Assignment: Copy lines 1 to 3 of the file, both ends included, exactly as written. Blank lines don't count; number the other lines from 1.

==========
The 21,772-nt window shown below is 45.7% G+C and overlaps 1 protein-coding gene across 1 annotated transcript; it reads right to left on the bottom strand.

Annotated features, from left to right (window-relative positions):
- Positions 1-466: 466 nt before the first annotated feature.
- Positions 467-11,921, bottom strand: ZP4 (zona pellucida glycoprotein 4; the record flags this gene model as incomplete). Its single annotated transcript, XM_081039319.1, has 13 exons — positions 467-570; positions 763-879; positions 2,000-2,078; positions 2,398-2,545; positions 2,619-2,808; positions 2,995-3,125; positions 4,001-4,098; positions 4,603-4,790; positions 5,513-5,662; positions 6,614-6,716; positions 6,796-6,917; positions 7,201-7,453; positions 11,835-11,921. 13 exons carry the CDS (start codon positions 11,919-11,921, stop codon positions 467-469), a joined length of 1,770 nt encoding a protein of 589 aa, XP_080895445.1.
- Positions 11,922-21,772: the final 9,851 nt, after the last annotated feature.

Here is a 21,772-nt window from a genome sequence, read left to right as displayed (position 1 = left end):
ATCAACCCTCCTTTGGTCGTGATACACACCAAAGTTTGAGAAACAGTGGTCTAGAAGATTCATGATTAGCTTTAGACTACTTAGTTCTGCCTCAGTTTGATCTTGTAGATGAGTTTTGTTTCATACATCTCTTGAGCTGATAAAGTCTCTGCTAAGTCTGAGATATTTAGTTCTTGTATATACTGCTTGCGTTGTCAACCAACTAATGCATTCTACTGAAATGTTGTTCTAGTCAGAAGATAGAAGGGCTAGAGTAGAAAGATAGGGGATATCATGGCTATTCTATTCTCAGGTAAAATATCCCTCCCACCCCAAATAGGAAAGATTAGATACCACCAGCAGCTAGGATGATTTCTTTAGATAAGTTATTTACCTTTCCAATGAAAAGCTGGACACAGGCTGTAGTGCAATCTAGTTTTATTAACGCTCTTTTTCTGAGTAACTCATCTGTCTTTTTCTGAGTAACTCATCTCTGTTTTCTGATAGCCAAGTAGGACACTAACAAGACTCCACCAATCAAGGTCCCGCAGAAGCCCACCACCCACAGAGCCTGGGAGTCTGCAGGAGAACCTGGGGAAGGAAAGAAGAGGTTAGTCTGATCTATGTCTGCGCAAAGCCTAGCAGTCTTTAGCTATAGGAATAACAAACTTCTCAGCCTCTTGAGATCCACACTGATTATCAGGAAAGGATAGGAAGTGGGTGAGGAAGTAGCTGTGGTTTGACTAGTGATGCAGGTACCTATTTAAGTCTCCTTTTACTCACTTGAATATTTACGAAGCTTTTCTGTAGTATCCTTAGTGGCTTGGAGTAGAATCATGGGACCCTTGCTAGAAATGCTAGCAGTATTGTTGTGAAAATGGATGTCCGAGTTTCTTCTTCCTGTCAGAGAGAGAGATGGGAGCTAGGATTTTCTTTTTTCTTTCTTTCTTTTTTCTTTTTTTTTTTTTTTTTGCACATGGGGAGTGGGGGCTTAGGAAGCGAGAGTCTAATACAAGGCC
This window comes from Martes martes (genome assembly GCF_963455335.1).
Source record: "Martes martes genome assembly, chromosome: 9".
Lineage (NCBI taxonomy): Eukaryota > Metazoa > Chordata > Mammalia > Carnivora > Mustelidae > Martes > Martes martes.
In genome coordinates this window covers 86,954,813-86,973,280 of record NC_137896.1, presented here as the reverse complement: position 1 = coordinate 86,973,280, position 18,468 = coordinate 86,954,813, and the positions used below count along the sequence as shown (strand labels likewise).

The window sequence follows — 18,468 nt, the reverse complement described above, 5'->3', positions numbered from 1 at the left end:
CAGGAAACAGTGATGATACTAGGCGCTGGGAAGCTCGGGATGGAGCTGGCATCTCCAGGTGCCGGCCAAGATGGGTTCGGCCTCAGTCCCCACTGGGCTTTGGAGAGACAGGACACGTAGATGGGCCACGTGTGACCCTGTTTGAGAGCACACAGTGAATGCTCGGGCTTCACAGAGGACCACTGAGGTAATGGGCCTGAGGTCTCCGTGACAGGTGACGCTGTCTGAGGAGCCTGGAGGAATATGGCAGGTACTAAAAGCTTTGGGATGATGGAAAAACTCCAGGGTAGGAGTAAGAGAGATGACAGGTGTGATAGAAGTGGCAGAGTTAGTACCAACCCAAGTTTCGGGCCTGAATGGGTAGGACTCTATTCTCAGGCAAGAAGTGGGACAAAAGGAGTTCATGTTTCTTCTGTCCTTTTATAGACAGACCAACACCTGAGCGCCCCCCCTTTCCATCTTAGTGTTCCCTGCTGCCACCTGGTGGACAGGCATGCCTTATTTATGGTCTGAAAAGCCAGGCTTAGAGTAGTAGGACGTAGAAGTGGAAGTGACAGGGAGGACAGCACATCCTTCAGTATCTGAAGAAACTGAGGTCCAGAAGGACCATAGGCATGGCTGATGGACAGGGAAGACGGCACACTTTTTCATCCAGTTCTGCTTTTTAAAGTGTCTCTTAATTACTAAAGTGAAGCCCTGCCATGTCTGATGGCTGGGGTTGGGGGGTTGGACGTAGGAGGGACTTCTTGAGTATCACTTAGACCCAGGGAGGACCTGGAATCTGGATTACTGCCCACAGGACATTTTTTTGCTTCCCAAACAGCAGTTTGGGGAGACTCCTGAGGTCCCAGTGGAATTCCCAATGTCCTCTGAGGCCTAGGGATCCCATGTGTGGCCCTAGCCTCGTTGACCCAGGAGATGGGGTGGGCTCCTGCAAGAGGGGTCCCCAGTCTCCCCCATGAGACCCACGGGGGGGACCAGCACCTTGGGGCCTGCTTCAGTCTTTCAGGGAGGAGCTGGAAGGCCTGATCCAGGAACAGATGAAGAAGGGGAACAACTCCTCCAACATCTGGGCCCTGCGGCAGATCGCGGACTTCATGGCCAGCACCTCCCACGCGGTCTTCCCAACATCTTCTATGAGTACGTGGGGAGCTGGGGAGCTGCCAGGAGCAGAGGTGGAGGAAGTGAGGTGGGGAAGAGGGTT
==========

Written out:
The 21,772-nt window shown below is 45.7% G+C and overlaps 1 protein-coding gene across 1 annotated transcript; it reads right to left on the bottom strand.

Annotated features, from left to right (window-relative positions):
- Positions 1-466: 466 nt before the first annotated feature.